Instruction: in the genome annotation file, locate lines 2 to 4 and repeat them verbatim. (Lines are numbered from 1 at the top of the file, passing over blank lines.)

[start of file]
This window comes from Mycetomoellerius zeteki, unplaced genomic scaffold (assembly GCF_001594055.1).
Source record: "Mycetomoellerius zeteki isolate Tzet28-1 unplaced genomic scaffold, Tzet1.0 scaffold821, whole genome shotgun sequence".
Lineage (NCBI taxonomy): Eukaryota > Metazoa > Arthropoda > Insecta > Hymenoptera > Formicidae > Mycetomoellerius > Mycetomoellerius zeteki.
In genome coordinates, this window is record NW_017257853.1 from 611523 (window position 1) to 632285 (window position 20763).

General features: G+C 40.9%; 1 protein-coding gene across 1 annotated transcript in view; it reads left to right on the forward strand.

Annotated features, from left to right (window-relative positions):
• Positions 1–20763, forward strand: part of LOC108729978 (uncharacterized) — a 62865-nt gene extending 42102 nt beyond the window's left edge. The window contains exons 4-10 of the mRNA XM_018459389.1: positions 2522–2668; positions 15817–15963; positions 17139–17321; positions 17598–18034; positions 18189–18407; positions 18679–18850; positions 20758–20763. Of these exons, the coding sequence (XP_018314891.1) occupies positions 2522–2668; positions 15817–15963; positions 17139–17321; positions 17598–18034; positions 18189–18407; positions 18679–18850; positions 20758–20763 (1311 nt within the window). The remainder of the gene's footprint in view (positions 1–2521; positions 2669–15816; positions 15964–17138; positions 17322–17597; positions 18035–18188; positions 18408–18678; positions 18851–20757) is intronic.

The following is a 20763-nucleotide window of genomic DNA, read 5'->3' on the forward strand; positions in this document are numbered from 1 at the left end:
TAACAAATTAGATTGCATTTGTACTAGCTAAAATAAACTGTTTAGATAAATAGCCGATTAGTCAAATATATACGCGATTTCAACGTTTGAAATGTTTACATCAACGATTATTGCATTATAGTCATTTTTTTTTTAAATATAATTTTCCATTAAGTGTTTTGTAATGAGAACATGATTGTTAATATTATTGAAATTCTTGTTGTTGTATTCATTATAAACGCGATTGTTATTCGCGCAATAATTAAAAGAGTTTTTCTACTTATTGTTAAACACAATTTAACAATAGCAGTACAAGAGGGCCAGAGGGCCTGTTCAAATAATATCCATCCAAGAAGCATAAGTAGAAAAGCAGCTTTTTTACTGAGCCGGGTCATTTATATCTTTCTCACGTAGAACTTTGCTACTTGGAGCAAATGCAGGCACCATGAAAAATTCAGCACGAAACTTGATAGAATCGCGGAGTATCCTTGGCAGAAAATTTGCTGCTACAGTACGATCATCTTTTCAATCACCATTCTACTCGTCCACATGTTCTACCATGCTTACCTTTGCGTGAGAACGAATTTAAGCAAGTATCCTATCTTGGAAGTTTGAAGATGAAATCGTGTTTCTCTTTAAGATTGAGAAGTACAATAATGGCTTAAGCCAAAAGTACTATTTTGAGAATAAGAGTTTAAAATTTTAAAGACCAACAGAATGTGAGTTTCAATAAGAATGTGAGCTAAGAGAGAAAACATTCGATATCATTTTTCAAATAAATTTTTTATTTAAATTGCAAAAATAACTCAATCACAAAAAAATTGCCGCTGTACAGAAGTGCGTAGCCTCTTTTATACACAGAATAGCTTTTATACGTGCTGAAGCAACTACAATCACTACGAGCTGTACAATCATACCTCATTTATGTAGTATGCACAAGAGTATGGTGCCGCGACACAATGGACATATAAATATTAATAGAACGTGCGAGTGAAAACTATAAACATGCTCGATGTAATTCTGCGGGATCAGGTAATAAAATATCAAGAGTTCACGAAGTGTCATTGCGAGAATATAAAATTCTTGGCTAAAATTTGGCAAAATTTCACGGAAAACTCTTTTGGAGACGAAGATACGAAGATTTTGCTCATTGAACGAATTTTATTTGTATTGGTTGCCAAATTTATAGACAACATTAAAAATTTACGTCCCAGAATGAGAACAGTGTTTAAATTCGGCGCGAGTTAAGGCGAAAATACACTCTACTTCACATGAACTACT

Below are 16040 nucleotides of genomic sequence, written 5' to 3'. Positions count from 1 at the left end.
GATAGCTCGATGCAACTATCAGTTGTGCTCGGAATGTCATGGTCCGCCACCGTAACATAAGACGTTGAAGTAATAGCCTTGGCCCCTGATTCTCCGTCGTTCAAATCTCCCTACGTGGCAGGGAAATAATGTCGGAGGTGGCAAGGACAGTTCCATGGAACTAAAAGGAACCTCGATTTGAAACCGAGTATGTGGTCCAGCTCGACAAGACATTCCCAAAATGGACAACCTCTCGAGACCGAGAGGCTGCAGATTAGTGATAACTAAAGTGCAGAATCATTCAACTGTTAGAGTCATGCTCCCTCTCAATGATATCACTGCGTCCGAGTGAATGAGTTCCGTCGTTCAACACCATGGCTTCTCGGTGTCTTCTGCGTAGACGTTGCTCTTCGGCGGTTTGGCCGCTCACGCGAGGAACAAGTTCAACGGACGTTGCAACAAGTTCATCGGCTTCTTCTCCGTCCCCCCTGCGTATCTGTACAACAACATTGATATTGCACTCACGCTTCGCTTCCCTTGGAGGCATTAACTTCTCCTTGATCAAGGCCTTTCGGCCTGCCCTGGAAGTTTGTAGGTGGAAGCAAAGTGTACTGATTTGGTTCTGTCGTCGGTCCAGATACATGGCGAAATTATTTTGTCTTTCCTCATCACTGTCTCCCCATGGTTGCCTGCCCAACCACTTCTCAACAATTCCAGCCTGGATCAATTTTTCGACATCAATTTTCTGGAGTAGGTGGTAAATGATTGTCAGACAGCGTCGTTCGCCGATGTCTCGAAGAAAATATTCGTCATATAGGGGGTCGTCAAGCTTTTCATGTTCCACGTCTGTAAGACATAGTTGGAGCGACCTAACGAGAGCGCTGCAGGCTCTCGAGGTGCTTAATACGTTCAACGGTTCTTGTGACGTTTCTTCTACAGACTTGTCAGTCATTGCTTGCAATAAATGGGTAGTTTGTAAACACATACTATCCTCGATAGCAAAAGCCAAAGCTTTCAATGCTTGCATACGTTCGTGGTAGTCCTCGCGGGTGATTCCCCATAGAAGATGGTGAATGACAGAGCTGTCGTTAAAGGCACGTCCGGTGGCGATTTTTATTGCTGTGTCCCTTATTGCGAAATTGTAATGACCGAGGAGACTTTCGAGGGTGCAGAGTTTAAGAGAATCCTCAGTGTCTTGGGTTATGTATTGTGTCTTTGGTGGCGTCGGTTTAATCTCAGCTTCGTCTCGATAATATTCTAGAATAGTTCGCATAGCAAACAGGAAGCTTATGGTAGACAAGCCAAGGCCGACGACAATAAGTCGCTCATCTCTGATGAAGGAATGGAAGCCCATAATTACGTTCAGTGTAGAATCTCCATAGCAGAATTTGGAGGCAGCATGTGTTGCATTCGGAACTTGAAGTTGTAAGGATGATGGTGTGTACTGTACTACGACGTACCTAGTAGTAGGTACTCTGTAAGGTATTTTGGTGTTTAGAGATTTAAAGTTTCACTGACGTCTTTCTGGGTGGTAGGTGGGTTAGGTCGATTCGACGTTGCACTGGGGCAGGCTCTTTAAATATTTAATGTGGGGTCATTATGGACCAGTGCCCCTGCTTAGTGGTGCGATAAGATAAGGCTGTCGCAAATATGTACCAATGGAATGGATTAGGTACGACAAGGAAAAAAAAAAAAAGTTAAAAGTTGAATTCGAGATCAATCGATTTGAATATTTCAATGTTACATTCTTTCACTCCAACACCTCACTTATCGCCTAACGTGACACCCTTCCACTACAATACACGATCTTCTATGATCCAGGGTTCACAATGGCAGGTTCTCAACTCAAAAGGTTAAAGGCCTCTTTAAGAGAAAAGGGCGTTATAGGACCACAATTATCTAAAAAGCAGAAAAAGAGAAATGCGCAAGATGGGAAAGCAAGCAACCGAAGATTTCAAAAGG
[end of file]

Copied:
Source record: "Mycetomoellerius zeteki isolate Tzet28-1 unplaced genomic scaffold, Tzet1.0 scaffold821, whole genome shotgun sequence".
Lineage (NCBI taxonomy): Eukaryota > Metazoa > Arthropoda > Insecta > Hymenoptera > Formicidae > Mycetomoellerius > Mycetomoellerius zeteki.
In genome coordinates, this window is record NW_017257853.1 from 611523 (window position 1) to 632285 (window position 20763).